As the U.S. Senate works toward passage of health care legislation, it is becoming increasingly clear that the leading Republican and Democratic contenders to succeed retiring Republican Sen. Kit Bond view health care from quite different perspectives.
It is Bond and Democratic Sen. Claire McCaskill who will cast Missouri’s votes in the current health care debate, but it will likely be Roy Blunt, a Republican congressman from southwest Missouri, and Robin Carnahan, Missouri’s Democratic secretary of state, that voters will have to choose between when they pick Bond’s successor in November 2010.
Blunt, a member of the House Republican leadership, is chairman of the G.O.P. Health Care Solutions Group. Blunt voted with all but one of his House Republican colleagues against the Democratic bill that narrowly passed the House and which has been hailed as a milestone in President Barack Obama’s campaign to reform health care.
After voting against the House bill, Blunt said in a statement, “As I’ve met with patients, doctors, small business owners, and families to talk about health care, one thing is very clear: Missourians want to keep what works and fix what is broken.
“They are tired of bills whose importance is measured in length, rather than effectiveness.” Blunt continued. “But tonight the Washington Democrats’ response was to ram through a budget-busting 2,000-plus-page health care plan with bipartisan opposition. This is more of the same go-it-alone approach they have used to lock Republicans out of the process from the start….”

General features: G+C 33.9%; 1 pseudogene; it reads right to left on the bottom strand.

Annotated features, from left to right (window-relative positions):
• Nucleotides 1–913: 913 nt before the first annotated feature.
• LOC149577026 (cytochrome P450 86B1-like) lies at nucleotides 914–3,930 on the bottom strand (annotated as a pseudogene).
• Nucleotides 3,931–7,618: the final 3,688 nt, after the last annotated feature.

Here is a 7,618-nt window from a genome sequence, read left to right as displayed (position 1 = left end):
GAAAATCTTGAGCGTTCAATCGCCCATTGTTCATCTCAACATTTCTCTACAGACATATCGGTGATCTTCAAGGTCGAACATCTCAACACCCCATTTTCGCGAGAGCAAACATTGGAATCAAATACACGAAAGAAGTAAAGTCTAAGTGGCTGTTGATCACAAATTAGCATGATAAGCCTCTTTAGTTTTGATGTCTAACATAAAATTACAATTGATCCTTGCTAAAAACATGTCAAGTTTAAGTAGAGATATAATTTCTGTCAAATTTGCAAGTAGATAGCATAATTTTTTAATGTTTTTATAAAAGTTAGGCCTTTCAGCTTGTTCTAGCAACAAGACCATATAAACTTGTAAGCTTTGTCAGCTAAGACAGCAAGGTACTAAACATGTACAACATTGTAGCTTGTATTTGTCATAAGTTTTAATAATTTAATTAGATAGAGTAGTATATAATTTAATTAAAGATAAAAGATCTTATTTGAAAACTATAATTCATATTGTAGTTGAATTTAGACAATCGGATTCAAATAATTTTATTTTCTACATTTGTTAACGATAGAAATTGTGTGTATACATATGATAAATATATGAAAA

Contacted by KCTribune.com, Robin Carnahan called for a halt to partisanship on health care legislation so the nation can resolve its health care crisis and then address other urgent problems.
“The bottom line is that Congress needs to stop the partisan bickering, get health care reform done and get it done right—and start working on creating more jobs and getting people back to work,” Carnahan said.
Carnahan’s campaign press secretary, Linden Zakula, said the Senate needs to pass a final bill, then the House and the Senate bills must be reconciled in a conference committee of the two chambers.
“In short, there are still different proposals out there and Robin’s statement is clear on what she wants to see in the final legislation,” Zakula said. “And that is: a bill that would provide Americans with access to affordable, quality, stable health care and create more competition to reduce costs and keep insurance companies honest.”